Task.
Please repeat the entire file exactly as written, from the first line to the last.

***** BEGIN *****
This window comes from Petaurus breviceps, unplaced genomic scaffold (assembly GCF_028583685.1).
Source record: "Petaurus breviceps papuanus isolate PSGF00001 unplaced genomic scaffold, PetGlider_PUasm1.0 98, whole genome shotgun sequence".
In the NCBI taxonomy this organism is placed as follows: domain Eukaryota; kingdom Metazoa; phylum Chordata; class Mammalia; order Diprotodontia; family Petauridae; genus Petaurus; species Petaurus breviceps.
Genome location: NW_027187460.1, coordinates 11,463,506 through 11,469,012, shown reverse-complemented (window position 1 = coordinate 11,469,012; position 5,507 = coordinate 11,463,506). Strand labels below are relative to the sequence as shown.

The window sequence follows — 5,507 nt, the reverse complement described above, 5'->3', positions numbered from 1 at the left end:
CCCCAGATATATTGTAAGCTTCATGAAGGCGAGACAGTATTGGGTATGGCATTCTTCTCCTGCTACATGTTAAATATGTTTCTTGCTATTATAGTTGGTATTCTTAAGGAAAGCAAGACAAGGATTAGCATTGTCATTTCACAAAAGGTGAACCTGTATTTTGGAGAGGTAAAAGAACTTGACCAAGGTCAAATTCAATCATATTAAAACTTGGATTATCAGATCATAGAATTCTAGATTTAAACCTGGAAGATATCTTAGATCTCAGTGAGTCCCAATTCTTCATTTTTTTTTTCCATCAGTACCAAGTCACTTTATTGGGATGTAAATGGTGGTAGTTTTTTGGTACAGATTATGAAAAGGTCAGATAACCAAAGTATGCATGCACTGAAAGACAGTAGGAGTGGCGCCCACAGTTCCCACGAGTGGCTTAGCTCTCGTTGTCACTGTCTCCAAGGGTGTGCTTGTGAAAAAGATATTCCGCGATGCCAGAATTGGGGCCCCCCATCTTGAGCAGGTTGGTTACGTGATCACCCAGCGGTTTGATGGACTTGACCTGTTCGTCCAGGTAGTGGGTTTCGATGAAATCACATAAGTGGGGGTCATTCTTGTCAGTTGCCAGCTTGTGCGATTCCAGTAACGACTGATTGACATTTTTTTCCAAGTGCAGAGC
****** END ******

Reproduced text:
This window comes from Petaurus breviceps, unplaced genomic scaffold (assembly GCF_028583685.1).
Source record: "Petaurus breviceps papuanus isolate PSGF00001 unplaced genomic scaffold, PetGlider_PUasm1.0 98, whole genome shotgun sequence".
In the NCBI taxonomy this organism is placed as follows: domain Eukaryota; kingdom Metazoa; phylum Chordata; class Mammalia; order Diprotodontia; family Petauridae; genus Petaurus; species Petaurus breviceps.
Genome location: NW_027187460.1, coordinates 11,463,506 through 11,469,012, shown reverse-complemented (window position 1 = coordinate 11,469,012; position 5,507 = coordinate 11,463,506). Strand labels below are relative to the sequence as shown.

The window sequence follows — 5,507 nt, the reverse complement described above, 5'->3', positions numbered from 1 at the left end:
CCCCAGATATATTGTAAGCTTCATGAAGGCGAGACAGTATTGGGTATGGCATTCTTCTCCTGCTACATGTTAAATATGTTTCTTGCTATTATAGTTGGTATTCTTAAGGAAAGCAAGACAAGGATTAGCATTGTCATTTCACAAAAGGTGAACCTGTATTTTGGAGAGGTAAAAGAACTTGACCAAGGTCAAATTCAATCATATTAAAACTTGGATTATCAGATCATAGAATTCTAGATTTAAACCTGGAAGATATCTTAGATCTCAGTGAGTCCCAATTCTTCATTTTTTTTTTCCATCAGTACCAAGTCACTTTATTGGGATGTAAATGGTGGTAGTTTTTTGGTACAGATTATGAAAAGGTCAGATAACCAAAGTATGCATGCACTGAAAGACAGTAGGAGTGGCGCCCACAGTTCCCACGAGTGGCTTAGCTCTCGTTGTCACTGTCTCCAAGGGTGTGCTTGTGAAAAAGATATTCCGCGATGCCAGAATTGGGGCCCCCCATCTTGAGCAGGTTGGTTACGTGATCACCCAGCGGTTTGATGGACTTGACCTGTTCGTCCAGGTAGTGGGTTTCGATGAAATCACATAAGTGGGGGTCATTCTTGTCAGTTGCCAGCTTGTGCGATTCCAGTAACGACTGATTGACATTTTTTTCCAAGTGCAGAGC